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governor of the most important provinces in china. this is a province where the former paramount leader hailed from. he is accused of violating party discipline. that is an accusation you hear over and over again today in today's china. this follows events on thursday when the man who was the deputy governor of another important province was also removed from his post accused of violating party discipline. in the case of way hung, i think it is in relation to president xi jinping's crackdown because he was an associate of the former security officer who was jailed for corruption last year i hear that there is news on the case of the five missing
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book sellers. >> reporter: a lot happening on different levels in china today. the police in the province which borders hong kong released a letter to their counterparts saying that three of the five who went missing were now being investigated for unspecified criminal activities. up until now we haven't known where the book sellers were but it's fair to assume they are in the pravns. a short time ago amnesty international in hong kong issued a statement saying that the mainland authoritys were showing complete contempt for due process and said that it was time for the mainland authorities to end their smoke and mirrors strategy. the reason why the case of the book sellers is so important is that it has provoked all sorts of protests in hong kong. when britain and china signed the joint declaration before the hand over in 1997, both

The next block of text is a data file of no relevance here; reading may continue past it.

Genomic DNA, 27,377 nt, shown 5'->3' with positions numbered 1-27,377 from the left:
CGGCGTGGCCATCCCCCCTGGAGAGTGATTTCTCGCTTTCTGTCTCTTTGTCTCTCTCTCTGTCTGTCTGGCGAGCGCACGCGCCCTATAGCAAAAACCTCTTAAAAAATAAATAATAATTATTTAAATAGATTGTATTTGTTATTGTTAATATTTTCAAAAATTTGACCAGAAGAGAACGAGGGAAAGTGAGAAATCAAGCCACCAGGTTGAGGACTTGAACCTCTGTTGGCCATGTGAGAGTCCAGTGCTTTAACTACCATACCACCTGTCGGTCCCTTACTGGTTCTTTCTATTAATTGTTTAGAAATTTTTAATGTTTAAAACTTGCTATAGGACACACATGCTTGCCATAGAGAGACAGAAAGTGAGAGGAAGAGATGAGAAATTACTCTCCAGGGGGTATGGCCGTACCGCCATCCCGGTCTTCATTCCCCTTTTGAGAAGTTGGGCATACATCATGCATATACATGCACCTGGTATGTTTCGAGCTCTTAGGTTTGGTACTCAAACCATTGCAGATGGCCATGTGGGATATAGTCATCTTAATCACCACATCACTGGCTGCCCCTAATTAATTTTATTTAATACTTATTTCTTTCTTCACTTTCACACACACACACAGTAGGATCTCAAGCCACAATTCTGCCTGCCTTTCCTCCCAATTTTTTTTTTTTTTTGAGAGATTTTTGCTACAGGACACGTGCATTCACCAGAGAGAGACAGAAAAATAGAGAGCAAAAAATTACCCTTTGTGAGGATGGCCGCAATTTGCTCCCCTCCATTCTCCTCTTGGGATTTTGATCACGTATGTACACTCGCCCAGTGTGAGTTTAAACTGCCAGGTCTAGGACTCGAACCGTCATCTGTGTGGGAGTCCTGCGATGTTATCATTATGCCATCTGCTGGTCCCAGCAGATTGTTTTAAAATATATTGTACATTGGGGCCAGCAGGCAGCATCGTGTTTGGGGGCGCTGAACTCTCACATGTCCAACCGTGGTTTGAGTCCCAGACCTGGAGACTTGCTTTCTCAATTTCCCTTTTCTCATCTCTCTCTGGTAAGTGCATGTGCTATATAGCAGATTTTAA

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countries promised that hong kong's way of life would continue and that included freedom of speech thank you very much for that. south korea's foreign minister has held meetings with some ambassadors in seoul amid growing concerns of a rocket launch in north korea. the announcement came after widespread condemnation of north korea's fourth nuclear test on 6 january. democratic u.s. white house hopefuls hillary clinton and bernie sanders have faced off in their most contentious debate yet. they went one-on-one for the first time e changing heated questions about health care,